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Scarlet fever (Scarlatina)

What is Scarlet fever (Scarlatina)

Scarlet fever was once a very serious childhood disease, but now is easily treatable.

The streptococcal bacteria produces a toxin that causes a rash that appears one to two days after the onset of illness.

Statistics on Scarlet fever (Scarlatina)

It is a relatively mild disease, mainly infecting children.

Risk Factors for Scarlet fever (Scarlatina)

The main risk factors is infection with the bacteria that causes strep throat – one of the species of Streptococcus. A history of strep throat or scarlet fever in the community, neighborhood, or school may increase the risk of infection.

Progression of Scarlet fever (Scarlatina)

The incubation period is short, generally 1-2 days. The rash usually first appears on the neck and chest, then spreads over the body. It is described as “sandpapery” in quality. The texture of the rash is more important than the appearance in confirming the diagnosis. The rash can last for over a week. As the rash fades, peeling (desquamation) may occur around the finger tips, toes, and groin area.

How is Scarlet fever (Scarlatina) Diagnosed?

Typical clinical features can establish a diagnosis.

Prognosis of Scarlet fever (Scarlatina)

With proper antibiotic treatment, the symptoms of scarlet fever should resolve quickly (though the rash can last for up to 2-3 weeks before it is fully resolved).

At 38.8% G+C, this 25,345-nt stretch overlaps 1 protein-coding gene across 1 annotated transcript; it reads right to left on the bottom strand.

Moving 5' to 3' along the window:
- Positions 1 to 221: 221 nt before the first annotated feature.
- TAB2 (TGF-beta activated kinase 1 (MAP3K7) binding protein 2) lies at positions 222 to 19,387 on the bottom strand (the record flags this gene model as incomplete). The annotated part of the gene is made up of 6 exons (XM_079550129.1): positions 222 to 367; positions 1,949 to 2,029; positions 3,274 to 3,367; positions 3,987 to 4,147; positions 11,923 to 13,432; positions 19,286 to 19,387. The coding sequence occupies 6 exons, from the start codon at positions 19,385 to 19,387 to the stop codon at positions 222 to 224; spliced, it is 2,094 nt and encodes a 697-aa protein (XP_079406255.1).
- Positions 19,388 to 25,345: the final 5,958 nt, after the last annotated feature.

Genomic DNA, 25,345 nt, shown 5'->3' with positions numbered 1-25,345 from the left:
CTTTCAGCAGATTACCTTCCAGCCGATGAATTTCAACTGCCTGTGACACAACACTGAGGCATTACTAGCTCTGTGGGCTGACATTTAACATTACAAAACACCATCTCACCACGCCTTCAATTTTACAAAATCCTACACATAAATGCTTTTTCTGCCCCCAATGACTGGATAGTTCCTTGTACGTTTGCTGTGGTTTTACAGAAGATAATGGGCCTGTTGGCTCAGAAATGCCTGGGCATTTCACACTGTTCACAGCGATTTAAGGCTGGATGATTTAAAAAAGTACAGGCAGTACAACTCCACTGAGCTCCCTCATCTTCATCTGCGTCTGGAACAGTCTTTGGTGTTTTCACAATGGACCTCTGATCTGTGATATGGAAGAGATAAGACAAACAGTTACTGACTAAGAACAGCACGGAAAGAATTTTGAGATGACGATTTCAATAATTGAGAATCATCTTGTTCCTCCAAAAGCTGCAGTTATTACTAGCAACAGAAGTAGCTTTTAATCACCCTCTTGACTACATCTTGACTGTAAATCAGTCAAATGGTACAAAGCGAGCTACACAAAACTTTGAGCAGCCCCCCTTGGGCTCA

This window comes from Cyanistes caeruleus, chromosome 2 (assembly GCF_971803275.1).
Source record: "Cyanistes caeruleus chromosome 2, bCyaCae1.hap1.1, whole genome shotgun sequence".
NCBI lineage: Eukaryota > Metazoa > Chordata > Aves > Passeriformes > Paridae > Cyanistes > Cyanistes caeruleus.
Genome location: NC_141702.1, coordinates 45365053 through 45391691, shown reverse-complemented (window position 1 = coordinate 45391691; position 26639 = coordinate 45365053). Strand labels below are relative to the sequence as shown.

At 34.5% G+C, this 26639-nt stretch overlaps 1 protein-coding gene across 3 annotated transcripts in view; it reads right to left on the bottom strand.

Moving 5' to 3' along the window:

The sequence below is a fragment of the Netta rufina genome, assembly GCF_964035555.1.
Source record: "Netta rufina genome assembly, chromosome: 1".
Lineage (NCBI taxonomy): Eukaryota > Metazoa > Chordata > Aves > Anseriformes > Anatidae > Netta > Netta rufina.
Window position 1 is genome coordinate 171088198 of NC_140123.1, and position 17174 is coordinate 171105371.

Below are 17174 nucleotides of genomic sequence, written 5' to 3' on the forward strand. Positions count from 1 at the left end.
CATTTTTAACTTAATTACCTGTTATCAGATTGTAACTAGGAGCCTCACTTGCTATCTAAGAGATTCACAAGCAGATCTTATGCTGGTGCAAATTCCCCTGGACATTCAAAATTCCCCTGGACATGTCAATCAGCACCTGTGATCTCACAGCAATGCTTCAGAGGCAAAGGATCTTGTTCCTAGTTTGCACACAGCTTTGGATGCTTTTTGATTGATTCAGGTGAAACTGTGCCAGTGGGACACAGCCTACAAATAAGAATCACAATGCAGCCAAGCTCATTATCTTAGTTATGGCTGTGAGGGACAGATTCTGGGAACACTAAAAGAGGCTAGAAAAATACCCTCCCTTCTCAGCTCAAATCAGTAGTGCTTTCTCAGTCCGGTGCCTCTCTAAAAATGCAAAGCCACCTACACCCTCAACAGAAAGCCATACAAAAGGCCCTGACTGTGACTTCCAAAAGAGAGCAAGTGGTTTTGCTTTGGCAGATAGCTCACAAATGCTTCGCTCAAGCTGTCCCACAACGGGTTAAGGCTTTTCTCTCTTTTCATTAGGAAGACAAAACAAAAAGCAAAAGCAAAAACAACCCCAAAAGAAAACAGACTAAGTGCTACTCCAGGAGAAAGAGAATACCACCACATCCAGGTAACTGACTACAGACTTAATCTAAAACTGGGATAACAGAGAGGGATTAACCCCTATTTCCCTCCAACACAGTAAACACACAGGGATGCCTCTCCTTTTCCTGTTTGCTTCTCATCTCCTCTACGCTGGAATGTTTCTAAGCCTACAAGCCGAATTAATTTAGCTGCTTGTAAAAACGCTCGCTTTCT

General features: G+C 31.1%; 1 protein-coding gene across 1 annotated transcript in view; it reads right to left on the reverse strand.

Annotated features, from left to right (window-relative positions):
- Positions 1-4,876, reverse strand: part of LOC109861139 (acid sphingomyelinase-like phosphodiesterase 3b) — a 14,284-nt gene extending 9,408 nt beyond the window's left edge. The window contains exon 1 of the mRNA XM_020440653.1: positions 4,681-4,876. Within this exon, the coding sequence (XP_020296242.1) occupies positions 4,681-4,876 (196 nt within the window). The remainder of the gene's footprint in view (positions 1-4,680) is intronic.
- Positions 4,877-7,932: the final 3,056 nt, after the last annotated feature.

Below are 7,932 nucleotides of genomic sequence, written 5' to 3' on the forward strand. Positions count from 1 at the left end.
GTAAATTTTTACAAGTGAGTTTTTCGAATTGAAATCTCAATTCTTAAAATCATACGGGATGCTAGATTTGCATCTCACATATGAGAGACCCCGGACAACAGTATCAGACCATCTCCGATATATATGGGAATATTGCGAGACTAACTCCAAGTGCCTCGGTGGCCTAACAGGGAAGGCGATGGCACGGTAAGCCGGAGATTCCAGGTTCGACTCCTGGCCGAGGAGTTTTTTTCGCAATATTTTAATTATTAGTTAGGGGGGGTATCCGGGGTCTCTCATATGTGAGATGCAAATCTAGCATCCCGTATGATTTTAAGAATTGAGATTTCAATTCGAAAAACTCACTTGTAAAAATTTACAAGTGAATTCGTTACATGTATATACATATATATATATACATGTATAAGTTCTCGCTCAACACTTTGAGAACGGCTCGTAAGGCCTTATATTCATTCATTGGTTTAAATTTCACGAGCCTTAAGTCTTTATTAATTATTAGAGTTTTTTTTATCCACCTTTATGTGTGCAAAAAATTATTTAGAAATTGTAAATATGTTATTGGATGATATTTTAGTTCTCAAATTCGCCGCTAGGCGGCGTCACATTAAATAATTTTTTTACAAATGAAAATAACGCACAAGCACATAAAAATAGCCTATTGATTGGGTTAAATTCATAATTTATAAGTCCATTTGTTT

Complications are rare with proper treatment.

These can include:

  • Acute rheumatic fever
  • Ear infection (otitis media)
  • Adenitis or abscess
  • Pneumonia
  • Sinusitis
  • Meningitis
  • Bone or joint problems (osteomyelitis or arthritis)
  • Liver damage (hepatitis)
  • Kidney damage (glomerulonephritis)

How is Scarlet fever (Scarlatina) Treated?

  • Penicillin is the best treatment and is give 4 times daily as 500mg. phenoxymethylpenicillin for 10 days.
  • Erythromycin 250mg 4 times daily should be given to individuals allergic to penicillin.
  • The patient remains infective for 10-21 days after the onset of the rash unless treated with penicillin – hence the patient should not attend school or work to avoid infecting other individuals.
  • Scarlet fever is a notifiable disease.

 

Scarlet fever (Scarlatina) References

  1. Kumar P, Clark M. Clinical Medicine. Fourth Ed. WB Saunders, 2002.
  2. MEDLINE Plus.

Dates

Posted On: 18 July, 2003
Modified On: 30 September, 2015

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